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FIFA temporarily allows club competitions to have 5 substitutes

VAR can also be suspended under the rule.

FC Schalke 04 v Galatasaray - UEFA Champions League Group D Photo by TF-Images/Getty Images

Whenever the coronavirus hiatus ends for the dozens of domestic soccer leagues around the world that have paused due to the pandemic, they will have some help in keeping their players healthy to finish out their seasons. Today, FIFA approved a temporary amendment that allows for clubs to have 5 substitutions per match. This rule change is to take effect immediately, clearing the way for leagues who are returning to play to use it for the rest of their matches.

The leagues must start or restart and complete their 2019-20 or 2020 season by December 31st to take advantage of the rule change. That means MLS must have its entire season, including playoffs, completed by December 31st if it wants to use this rule when it restarts the 2020 season. Leagues and competitions who begin the 2020-21 season this summer or fall will not be allowed to have 5 subs per club per match for those matches.

Another caveat of using 5 substitutes is that you can’t do them all individually. Teams may only stop the match 3 times for substitutions, which means that to use 5 subs in a match, teams will have to switch multiple people at once to remain within the 3 stoppages allowed for the substitutions. Halftime can also be used for substitutions.

This change was made with the realization that leagues will be forced to finish their seasons in truncated timelines, and the ability to keep players fresh for sometimes 2-3 matches per week is essential. Most leagues around the world have been sidelined since mid-March due to the coronavirus pandemic, and with the restart date of most leagues still uncertain, this rule can help keep players from being injured by the wear of so many matches in a short period of time.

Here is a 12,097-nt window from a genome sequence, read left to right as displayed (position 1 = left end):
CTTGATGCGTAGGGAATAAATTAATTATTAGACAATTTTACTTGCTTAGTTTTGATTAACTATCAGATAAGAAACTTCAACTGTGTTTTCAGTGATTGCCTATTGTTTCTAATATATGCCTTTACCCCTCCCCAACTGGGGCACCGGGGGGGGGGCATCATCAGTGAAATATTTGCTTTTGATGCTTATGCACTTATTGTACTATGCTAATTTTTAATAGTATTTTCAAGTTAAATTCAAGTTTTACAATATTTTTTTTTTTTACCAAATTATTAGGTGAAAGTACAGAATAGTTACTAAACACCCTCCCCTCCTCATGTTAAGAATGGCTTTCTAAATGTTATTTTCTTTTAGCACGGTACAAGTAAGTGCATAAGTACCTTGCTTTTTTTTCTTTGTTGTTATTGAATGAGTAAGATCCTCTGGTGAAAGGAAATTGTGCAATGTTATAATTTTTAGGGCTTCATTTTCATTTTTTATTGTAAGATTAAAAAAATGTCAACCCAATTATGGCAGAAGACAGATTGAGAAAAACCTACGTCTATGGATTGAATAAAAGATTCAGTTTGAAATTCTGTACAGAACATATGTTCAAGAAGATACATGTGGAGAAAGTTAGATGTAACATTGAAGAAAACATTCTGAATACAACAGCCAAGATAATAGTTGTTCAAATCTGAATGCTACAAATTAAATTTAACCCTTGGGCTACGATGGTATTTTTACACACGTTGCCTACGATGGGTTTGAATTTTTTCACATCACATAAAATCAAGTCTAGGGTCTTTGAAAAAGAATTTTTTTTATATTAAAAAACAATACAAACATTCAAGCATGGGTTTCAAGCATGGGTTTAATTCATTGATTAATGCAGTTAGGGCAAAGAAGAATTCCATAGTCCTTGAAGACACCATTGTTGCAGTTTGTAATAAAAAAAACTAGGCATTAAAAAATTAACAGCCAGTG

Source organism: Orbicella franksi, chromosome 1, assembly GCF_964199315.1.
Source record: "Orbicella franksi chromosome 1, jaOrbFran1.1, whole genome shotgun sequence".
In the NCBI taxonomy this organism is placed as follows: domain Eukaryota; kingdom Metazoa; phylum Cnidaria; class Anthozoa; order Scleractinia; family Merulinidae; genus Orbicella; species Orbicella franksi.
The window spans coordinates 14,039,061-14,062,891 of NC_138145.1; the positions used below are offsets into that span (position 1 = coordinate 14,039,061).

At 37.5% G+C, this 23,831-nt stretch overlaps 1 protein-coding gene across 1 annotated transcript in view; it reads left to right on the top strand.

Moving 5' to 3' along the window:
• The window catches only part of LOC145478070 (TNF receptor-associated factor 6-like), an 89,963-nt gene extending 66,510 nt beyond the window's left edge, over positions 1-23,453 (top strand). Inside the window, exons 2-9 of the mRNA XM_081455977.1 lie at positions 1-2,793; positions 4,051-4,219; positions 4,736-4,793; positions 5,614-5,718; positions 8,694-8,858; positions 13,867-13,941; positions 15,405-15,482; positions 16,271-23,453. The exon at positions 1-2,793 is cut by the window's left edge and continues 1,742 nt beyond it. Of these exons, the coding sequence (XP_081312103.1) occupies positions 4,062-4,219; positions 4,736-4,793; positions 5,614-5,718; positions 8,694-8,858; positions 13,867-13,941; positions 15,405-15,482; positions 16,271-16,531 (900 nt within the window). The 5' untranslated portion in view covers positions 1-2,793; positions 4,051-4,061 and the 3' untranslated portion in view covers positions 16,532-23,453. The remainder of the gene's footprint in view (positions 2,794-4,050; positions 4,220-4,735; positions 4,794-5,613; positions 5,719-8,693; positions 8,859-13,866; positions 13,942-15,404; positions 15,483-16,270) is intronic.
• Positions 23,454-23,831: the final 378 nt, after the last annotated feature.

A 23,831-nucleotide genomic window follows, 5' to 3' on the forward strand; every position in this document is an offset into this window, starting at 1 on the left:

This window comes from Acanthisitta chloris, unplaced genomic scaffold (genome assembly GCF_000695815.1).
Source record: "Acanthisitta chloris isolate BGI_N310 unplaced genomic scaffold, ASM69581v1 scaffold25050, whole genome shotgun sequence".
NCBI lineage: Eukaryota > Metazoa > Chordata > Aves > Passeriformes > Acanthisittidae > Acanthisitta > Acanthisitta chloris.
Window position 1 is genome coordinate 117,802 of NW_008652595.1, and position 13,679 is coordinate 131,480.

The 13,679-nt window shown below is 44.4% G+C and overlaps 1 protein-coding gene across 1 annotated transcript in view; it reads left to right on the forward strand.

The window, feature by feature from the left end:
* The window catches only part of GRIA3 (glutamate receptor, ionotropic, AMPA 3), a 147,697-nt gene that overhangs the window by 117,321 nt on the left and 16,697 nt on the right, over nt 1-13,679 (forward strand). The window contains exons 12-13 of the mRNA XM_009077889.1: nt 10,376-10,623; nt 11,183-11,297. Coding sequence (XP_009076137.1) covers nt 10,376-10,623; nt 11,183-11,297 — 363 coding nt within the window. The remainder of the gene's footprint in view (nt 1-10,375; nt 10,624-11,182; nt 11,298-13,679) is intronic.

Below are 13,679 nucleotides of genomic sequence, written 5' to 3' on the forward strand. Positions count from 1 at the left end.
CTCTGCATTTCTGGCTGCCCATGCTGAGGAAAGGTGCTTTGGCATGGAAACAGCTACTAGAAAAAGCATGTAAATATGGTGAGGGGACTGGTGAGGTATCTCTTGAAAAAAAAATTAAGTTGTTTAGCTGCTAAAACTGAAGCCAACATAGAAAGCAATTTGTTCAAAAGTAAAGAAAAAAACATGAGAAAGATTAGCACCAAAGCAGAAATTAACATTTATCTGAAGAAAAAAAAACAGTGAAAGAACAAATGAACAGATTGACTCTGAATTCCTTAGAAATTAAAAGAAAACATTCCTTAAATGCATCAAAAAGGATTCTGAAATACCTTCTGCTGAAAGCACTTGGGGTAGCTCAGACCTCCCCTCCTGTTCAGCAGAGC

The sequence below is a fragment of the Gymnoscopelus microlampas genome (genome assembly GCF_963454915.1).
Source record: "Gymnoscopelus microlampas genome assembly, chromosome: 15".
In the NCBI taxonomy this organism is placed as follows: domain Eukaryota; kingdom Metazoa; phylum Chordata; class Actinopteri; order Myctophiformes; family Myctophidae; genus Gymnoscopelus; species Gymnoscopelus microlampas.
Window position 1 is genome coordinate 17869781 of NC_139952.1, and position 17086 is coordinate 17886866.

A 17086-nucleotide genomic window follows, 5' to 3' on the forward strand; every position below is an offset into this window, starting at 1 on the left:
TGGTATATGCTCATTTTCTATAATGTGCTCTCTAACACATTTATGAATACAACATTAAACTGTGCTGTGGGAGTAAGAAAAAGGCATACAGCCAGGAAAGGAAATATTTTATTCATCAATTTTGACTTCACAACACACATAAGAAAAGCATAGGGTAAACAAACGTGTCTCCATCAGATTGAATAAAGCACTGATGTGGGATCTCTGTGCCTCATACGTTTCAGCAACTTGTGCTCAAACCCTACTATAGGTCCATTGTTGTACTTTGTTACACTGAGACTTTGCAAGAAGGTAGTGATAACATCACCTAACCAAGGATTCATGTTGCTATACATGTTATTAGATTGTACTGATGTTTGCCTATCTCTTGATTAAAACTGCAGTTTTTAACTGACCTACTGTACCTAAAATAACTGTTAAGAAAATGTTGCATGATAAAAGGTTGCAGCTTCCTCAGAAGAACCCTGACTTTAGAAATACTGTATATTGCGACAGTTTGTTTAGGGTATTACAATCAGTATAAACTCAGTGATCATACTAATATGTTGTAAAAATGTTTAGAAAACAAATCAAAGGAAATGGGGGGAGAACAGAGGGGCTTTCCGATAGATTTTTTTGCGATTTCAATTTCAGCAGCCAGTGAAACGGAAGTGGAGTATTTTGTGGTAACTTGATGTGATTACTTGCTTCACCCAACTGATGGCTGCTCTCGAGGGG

Finally, included in the rule change is the ability for competitions which used video assistant referee (VAR) systems to stop using them when the leagues restart. It’s not mandatory to stop using VAR, but competitions were considering this option to keep matches moving and completed as quickly as possible. If a competition decides to continue using VAR when it restarts, they must continue to use the system they had set up for that competition.

The K-League finally began its 2020 season this morning in South Korea, while the Bundesliga and 2. Bundesliga will restart next weekend in Germany. That will likely be the first time most fans in the United States will get to see this rule implemented for the first time as the sports world attempts to slowly reboot.